Plasma stability made to measure

Compensation of edge instabilities in ASDEX Upgrade successful pointing the way for ITER

January 25, 2011
After barely a year of modification work the first experiments conducted have already proved successful. Eight magnetic control coils on the wall of the plasma vessel of the ASDEX Upgrade fusion device have now succeeded in reducing perturbing instabilities of the plasma, so-called ELMs, to the level required. If these outbursts of the edge plasma become too severe, they can cause major damage to the plasma vessel in devices of the ITER class. The results now achieved go a long way towards solving this important problem for ITER.

The research objective of Max Planck Institute for Plasma Physics (IPP) at Garching is to develop a power plant that, like the sun, derives energy from fusion of atomic nuclei. Whether this is feasible is to be demonstrated with a fusion power of 500 megawatts by the ITER (Latin for “the way”) experimental fusion reactor, now being built at Cadarache, France, as an international cooperation. This requires that the fuel, an ionized low-density hydrogen gas – a plasma – be confined in a magnetic field cage without touching the wall of the plasma vessel and heated to ignition temperatures of over 100 million degrees.

The complex interaction between the charged plasma particles and the confining magnetic field can cause all kinds of perturbations of the plasma confinement. Edge Localized Modes (ELMs) are very much under discussion at present in relation to ITER. These cause the edge plasma to briefly lose its confinement and periodically hurl bundled plasma particles and energies outwards to the vessel wall. Up to one-tenth of the total energy content is thus ejected. Whereas the present generation of medium-sized fusion devices can easily cope with this, it might cause overloading in large-scale devices such as ITER of, in particular, the divertor – specially equipped collector plates at the bottom of the vessel, to which the plasma edge layer is magnetically diverted. This would make continuous operation inconceivable.

This ELM instability is, however, not altogether unwelcome, because it expels undesirable impurities from the plasma. Instead of the usual hefty impacts the aim is therefore to achieve weaker but more frequent ELMs. The 100-million-euro decision, originally scheduled for last year, on how to achieve this tailor-made solution for ITER was postponed by the ITER team, pending incorporation of the control coils in ASDEX Upgrade. This was because other fusion devices using similar coils – DIII-D at San Diego being the first – came up with conflicting results.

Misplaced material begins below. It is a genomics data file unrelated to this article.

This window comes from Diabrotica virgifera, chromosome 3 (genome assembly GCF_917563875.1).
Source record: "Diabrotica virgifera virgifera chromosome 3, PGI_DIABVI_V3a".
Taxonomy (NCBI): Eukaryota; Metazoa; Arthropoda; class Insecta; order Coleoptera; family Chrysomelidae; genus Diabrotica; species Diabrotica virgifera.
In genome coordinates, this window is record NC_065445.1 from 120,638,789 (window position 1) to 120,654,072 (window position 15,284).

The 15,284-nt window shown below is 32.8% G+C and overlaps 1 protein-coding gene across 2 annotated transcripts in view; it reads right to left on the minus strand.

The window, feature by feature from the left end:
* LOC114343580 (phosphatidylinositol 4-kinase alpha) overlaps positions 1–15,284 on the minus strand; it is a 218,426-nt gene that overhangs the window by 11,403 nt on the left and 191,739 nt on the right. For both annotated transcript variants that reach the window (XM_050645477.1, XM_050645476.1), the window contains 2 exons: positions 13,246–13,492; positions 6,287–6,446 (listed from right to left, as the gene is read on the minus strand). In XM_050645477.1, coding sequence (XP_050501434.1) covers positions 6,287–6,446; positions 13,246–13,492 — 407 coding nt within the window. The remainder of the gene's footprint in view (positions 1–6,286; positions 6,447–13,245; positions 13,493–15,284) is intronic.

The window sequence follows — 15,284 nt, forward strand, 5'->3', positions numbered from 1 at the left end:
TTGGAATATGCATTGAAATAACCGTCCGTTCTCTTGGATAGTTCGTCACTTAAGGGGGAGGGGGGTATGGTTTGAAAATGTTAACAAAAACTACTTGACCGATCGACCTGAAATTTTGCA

The experiments on ASDEX Upgrade now pave the way to clarification: Shortly after the power in the new control coils is switched on, the ELM impacts decline to a harmless level. But they occur often enough to prevent the accumulation of impurities in the plasma. The good confinement of the main plasma is also maintained. The ELMs do not regain their original intensity till the coil field is switched off. This experimental result goes a long way to answering the question how the energy produced in the ITER plasma can be properly extracted.

But the goal has not quite been attained: This is because the plasma edge of ITER cannot be completely simulated in smaller devices such as ASDEX Upgrade. It is therefore all the more important to understand exactly the processes underlying the suppression of ELMs; this calls for sophisticated measuring facilities for observation and a powerful theory group for clarification. The physical theory hitherto acquired at IPP does fit the present results, but has yet to be checked and expanded. Till the decision on ITER scheduled for 2012 there is time for solving the problem for the test reactor – and for a future power plant.

The possibilities afforded by control coils on ASDEX Upgrade are then still far from being exhausted: Another eight coils as of 2012 are to make lots of new investigations possible.

Isabella Milch

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